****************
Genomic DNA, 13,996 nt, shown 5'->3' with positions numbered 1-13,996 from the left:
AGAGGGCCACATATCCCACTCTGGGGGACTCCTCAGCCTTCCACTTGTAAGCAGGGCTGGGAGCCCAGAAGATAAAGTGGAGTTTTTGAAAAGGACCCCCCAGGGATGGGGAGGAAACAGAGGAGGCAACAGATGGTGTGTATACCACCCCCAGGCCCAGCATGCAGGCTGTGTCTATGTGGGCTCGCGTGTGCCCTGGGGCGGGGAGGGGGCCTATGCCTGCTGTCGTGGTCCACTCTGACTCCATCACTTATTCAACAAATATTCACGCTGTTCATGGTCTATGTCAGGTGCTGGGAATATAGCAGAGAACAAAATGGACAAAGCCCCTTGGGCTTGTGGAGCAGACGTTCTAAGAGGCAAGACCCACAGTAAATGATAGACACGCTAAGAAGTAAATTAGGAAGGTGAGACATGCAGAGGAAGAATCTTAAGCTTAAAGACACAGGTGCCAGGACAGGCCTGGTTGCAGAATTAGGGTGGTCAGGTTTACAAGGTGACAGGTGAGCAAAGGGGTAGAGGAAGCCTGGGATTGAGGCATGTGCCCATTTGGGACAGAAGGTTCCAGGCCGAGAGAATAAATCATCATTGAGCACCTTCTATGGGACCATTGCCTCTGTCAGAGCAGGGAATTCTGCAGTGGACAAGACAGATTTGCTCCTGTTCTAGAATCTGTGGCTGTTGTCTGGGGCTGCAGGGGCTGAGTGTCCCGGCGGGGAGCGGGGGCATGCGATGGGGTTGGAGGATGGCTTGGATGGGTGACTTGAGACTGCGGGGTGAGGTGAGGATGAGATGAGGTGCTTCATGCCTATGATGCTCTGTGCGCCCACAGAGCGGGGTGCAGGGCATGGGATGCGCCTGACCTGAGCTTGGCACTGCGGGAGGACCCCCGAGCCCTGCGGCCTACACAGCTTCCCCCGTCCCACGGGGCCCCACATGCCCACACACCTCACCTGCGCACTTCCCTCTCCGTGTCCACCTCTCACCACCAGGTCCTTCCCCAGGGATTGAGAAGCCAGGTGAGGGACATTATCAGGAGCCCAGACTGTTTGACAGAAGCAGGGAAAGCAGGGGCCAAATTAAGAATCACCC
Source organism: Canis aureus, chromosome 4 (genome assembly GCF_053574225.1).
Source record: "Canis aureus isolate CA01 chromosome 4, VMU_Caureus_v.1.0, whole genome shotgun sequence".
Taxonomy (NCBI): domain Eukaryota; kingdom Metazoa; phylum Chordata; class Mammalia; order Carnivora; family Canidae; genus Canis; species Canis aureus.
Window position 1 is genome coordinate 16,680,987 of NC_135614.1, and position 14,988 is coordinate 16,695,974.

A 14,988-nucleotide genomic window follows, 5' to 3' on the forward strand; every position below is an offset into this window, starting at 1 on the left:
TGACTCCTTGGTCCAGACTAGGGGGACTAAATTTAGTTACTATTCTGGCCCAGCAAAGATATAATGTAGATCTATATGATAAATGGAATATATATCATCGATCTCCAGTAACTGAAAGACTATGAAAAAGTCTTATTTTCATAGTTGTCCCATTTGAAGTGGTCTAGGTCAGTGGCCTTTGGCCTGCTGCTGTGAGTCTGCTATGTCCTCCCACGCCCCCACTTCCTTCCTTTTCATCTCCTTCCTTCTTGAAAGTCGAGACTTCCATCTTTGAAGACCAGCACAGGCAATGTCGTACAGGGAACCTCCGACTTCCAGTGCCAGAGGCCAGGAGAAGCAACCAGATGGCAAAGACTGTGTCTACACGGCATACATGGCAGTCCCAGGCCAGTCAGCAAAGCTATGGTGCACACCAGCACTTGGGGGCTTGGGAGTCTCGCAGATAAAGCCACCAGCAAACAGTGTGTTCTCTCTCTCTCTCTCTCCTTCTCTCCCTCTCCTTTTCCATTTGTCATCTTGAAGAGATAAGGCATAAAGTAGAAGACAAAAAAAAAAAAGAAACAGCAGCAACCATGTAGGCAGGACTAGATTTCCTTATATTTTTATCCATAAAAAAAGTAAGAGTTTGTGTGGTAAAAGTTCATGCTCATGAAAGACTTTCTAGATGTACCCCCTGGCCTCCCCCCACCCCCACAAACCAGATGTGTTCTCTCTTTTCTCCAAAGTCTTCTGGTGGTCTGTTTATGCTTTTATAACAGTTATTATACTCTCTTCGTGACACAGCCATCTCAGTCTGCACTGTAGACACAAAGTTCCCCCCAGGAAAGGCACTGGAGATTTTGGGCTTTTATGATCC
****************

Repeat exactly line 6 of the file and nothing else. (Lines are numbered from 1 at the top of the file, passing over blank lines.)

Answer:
Window position 1 is genome coordinate 16,680,987 of NC_135614.1, and position 14,988 is coordinate 16,695,974.